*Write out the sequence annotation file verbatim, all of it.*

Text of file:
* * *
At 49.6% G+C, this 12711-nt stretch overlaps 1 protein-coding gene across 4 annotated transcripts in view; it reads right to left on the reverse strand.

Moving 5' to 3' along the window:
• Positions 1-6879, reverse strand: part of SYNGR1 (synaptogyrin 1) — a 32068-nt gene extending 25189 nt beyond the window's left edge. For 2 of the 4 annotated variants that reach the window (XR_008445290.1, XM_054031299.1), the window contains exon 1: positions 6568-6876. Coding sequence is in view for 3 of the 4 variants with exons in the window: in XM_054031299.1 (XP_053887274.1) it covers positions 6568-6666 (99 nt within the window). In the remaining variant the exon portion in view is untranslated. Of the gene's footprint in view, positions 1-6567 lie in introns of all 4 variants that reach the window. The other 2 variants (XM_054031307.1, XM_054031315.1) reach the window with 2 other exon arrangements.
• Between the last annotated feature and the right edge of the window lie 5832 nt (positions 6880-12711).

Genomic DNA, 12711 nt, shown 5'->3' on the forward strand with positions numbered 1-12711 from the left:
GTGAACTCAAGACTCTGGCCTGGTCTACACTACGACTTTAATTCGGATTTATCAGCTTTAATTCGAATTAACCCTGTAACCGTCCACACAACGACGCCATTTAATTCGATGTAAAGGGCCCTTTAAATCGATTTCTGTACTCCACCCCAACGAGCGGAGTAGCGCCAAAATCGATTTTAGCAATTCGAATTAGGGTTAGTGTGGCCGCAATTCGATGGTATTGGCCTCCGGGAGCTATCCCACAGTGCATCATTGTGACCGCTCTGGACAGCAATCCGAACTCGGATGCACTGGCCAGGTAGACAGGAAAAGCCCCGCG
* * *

At 49.6% G+C, this 12711-nt stretch overlaps 1 protein-coding gene across 4 annotated transcripts in view; it reads right to left on the reverse strand.

Moving 5' to 3' along the window:
• Positions 1-6879, reverse strand: part of SYNGR1 (synaptogyrin 1) — a 32068-nt gene extending 25189 nt beyond the window's left edge. For 2 of the 4 annotated variants that reach the window (XR_008445290.1, XM_054031299.1), the window contains exon 1: positions 6568-6876. Coding sequence is in view for 3 of the 4 variants with exons in the window: in XM_054031299.1 (XP_053887274.1) it covers positions 6568-6666 (99 nt within the window). In the remaining variant the exon portion in view is untranslated. Of the gene's footprint in view, positions 1-6567 lie in introns of all 4 variants that reach the window. The other 2 variants (XM_054031307.1, XM_054031315.1) reach the window with 2 other exon arrangements.
• Between the last annotated feature and the right edge of the window lie 5832 nt (positions 6880-12711).

Genomic DNA, 12711 nt, shown 5'->3' on the forward strand with positions numbered 1-12711 from the left:
GTGAACTCAAGACTCTGGCCTGGTCTACACTACGACTTTAATTCGGATTTATCAGCTTTAATTCGAATTAACCCTGTAACCGTCCACACAACGACGCCATTTAATTCGATGTAAAGGGCCCTTTAAATCGATTTCTGTACTCCACCCCAACGAGCGGAGTAGCGCCAAAATCGATTTTAGCAATTCGAATTAGGGTTAGTGTGGCCGCAATTCGATGGTATTGGCCTCCGGGAGCTATCCCACAGTGCATCATTGTGACCGCTCTGGACAGCAATCCGAACTCGGATGCACTGGCCAGGTAGACAGGAAAAGCCCCGCG